Comparison. A key difference among the drugs is that the half lives of Viagra, Levitra and Cialis are such that they last 2-8 hours, 4-8 hours and 24-36 hours respectively. The longer lasting Cialis would appear to be superior from the viewpoint of rehabilitation and also can be used at the lowest concentration which may make side effects less likely. However, there have been claims that Viagra is more effective at achieving intracellular drug concentration and cGMP accumulation as well as one study that claims that Levitra results in higher concentration [PMID: 15213306]. Others have indicated that there is individual variation and if one of the three drugs does not work to try the others. Such individual variation might also be expected based on the fact that the three drugs can act on different receptors. Detailed comparisons of the three are in the table at the bottom of page 2 in this link Greenspan, 2004 and Table 1 of Mehrotra, 2007. A February 2008 study concluded that patients who were given a chance to try all three and choose for themselves had better compliance with taking this medication [PMID: 18086159]. For side effects, contraindications and more information see:, and . A new PDE-5 inhibitor is udenafil. See [PMID: 18221288].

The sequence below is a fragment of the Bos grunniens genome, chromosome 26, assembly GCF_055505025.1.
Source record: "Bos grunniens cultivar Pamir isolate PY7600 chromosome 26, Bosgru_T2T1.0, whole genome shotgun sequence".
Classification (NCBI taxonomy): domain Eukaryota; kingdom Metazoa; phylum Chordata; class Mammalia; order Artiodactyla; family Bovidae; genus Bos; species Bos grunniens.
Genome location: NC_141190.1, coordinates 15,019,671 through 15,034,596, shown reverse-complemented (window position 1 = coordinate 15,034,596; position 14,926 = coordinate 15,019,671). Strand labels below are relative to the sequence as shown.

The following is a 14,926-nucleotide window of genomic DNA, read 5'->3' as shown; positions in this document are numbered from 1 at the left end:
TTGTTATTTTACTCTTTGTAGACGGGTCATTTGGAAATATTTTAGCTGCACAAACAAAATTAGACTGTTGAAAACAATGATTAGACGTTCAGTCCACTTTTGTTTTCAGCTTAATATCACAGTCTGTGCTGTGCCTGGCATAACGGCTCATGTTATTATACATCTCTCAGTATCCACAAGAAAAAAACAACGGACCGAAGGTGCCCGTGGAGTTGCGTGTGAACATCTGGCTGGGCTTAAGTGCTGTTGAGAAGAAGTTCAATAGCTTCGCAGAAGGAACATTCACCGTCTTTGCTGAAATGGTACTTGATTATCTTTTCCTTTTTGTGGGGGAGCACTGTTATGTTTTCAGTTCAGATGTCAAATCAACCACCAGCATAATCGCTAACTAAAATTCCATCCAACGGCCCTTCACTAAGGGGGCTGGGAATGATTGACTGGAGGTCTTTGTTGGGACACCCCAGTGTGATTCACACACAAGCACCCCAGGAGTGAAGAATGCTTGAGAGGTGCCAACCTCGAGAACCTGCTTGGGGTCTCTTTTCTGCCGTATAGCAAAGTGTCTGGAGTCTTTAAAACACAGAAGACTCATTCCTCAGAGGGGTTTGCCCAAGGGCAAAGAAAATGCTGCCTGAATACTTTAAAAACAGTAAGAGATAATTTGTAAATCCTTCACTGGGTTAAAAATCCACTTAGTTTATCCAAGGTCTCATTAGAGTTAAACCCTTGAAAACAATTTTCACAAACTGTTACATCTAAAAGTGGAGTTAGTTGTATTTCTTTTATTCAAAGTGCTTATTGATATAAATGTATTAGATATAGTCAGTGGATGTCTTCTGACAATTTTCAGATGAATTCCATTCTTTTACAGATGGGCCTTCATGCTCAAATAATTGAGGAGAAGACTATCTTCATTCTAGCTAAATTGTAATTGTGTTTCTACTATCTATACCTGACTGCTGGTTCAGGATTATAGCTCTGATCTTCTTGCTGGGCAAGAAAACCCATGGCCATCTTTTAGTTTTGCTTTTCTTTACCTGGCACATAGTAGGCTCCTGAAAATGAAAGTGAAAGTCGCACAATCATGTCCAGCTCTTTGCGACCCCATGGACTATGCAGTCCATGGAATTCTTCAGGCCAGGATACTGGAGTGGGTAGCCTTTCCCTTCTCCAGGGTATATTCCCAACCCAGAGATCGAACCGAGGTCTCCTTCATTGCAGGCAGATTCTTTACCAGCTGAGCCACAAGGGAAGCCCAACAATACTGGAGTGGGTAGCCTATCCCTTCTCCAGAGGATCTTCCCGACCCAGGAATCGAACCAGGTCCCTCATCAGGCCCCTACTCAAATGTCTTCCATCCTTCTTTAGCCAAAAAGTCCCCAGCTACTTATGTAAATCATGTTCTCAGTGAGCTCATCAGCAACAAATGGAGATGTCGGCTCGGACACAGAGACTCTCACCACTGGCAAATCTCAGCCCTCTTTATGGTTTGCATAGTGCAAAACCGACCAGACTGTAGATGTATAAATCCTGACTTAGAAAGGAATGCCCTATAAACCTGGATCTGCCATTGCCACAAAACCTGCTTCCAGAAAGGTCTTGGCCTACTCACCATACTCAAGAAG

A November 2007 review of PDE-5 inhibitors by Carson can be found here: [PMID: 17983891] [Full Text] also mentions that coffee is a PDE-5 inhibitor; however, coffee may have an adverse affect on incontinence and its pro-inflammatory properties might also promote recurrence.

(As an aside we mention that PDE-5 inhibitors may have benefits against hypertension and other vascular diseases and are also believed to enhance one's ability to work in a low oxygen atmosphere such as would be experienced on mountain tops or by pilots.)